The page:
Pediatric Cardiology and Cardiac Surgery
Vol.26 No.5 2010 (359-367)
Hirofumi Saiki,1) Teruo Tei,1, 3) Sachiko Kido,1) Toshikatsu Tanaka,1) Hideki Fujita,1) Kenta Tominaga,1) Yumi Sato,1) Yoshiharu Ogawa,1) and Yoshihiro Oshima2)
1)Department of Cardiology, 2)Cardiovascular Surgery, Hyogo Prefectural Kobe Children’s Hospital, 3)Tei Pediatric Clinic, Kobe, Japan
Background: Although there are various procedures to treat aortic valve stenosis (AS), the proper application of invasive procedures is an unresolved issue.
Methods: The subjects were 34 consecutive patients with AS who required interventions from 1989 to 2008. Twenty-four patients had no associated anomaly, and 10 patients had associated coarctation of the aorta (CoA). We reviewed the initial procedures and outcomes. The initial treatment adopted was the procedure that seemed most suitable for each patient according to the valve morphology, complicating anomaly, and clinical status. Percutaneous transluminal aortic valvuloplasty (PTAV) or open aortic commissurotomy (OAC) was usually selected, but in cases where the valve was considered to be inappropriate for plasty, either the Ross procedure or aortic valve replacement (Ross/AVR) was adopted.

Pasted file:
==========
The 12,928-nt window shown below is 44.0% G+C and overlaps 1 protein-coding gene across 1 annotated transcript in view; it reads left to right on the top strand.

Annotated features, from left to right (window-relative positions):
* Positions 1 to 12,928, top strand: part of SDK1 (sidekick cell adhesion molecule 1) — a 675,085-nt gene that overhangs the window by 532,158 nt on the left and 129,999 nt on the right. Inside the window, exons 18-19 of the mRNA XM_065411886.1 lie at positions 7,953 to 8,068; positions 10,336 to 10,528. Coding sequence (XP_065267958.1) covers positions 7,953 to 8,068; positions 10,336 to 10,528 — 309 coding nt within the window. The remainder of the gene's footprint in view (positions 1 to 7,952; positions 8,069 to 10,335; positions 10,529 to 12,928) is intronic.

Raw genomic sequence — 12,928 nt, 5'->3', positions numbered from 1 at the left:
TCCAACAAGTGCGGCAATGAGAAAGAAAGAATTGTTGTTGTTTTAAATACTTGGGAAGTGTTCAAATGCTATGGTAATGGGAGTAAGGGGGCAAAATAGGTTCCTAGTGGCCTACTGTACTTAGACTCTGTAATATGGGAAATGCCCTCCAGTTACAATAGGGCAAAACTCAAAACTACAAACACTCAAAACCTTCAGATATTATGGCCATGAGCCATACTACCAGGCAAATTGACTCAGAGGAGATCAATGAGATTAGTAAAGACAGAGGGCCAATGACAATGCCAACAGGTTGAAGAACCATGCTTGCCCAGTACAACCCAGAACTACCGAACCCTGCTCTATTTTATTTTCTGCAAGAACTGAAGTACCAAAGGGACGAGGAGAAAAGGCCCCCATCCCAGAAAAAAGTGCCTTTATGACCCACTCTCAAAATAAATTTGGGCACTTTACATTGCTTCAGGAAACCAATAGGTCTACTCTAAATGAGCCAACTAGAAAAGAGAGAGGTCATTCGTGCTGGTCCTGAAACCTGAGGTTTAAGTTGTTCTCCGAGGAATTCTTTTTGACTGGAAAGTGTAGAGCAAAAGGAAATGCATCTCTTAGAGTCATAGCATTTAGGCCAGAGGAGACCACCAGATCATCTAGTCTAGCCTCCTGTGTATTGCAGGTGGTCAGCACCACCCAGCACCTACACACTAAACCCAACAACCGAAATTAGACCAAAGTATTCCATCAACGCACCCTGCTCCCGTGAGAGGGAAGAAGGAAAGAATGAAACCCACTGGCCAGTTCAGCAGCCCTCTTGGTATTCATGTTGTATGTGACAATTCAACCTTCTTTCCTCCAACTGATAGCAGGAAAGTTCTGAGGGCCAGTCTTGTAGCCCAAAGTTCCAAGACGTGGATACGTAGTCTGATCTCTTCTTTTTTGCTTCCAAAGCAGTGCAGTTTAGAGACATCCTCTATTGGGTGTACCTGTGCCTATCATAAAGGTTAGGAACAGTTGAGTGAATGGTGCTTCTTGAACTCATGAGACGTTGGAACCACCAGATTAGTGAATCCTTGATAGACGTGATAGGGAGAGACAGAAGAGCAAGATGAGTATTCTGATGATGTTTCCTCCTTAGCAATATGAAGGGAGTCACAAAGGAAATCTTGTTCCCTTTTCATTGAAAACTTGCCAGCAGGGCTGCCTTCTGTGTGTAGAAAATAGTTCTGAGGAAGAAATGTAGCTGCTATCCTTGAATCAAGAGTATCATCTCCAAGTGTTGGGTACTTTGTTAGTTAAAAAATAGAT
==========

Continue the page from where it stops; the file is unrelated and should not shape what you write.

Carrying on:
Results: In patients with simple AS and AS with CoA, the age at intervention was 5.3±5.7 and 0.48±0.71 years, and the follow-up period was 8.8±5.4 and 5.9±6.1 years. The initial procedure was OAC (6), PTAV (9), and Ross/AVR (9); and OAC (4) and PTAV (6), respectively. The number of patients with simple AS who had re-interventions after PTAV, OAC, and Ross/AVR was 2 (22%), 5 (83%), and 2 (18%), respectively. There were 3 cases of mortality after initial Ross/AVR. The number of PTAV patients under 6 months old was larger (p<0.05) and the frequency of aortic regurgitation before the procedure was significantly lower (p<0.05) than those of the OAC patients. All patients with AS and CoA died after OAC. After PTAV, 3 patients (50%) required re-interventions, and one died of a non-cardiac event. Conclusions: When appropriate patients are selected, PTAV is a long-lasting initial intervention that has the advantage of being less invasive.